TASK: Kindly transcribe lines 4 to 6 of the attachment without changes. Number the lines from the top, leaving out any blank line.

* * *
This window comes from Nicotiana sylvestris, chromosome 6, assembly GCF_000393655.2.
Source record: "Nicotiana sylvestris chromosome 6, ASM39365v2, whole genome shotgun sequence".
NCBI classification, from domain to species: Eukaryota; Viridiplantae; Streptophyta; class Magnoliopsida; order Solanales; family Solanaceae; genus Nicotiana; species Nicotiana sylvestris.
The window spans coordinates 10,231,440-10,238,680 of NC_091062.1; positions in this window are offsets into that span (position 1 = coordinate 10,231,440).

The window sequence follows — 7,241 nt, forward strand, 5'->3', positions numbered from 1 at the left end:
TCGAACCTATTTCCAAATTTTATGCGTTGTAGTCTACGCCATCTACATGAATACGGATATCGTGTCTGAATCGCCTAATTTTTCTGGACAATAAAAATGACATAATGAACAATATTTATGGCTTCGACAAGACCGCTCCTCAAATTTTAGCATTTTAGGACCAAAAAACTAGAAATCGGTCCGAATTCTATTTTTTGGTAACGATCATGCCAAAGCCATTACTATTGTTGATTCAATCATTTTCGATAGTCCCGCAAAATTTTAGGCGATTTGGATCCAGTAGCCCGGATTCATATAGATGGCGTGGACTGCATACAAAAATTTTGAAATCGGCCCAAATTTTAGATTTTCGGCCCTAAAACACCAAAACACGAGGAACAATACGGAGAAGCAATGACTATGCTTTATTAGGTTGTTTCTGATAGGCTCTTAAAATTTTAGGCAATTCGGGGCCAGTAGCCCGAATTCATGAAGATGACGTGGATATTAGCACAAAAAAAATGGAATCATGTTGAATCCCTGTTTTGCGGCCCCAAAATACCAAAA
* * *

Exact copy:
The window spans coordinates 10,231,440-10,238,680 of NC_091062.1; positions in this window are offsets into that span (position 1 = coordinate 10,231,440).

The window sequence follows — 7,241 nt, forward strand, 5'->3', positions numbered from 1 at the left end:
TCGAACCTATTTCCAAATTTTATGCGTTGTAGTCTACGCCATCTACATGAATACGGATATCGTGTCTGAATCGCCTAATTTTTCTGGACAATAAAAATGACATAATGAACAATATTTATGGCTTCGACAAGACCGCTCCTCAAATTTTAGCATTTTAGGACCAAAAAACTAGAAATCGGTCCGAATTCTATTTTTTGGTAACGATCATGCCAAAGCCATTACTATTGTTGATTCAATCATTTTCGATAGTCCCGCAAAATTTTAGGCGATTTGGATCCAGTAGCCCGGATTCATATAGATGGCGTGGACTGCATACAAAAATTTTGAAATCGGCCCAAATTTTAGATTTTCGGCCCTAAAACACCAAAACACGAGGAACAATACGGAGAAGCAATGACTATGCTTTATTAGGTTGTTTCTGATAGGCTCTTAAAATTTTAGGCAATTCGGGGCCAGTAGCCCGAATTCATGAAGATGACGTGGATATTAGCACAAAAAAAATGGAATCATGTTGAATCCCTGTTTTGCGGCCCCAAAATACCAAAA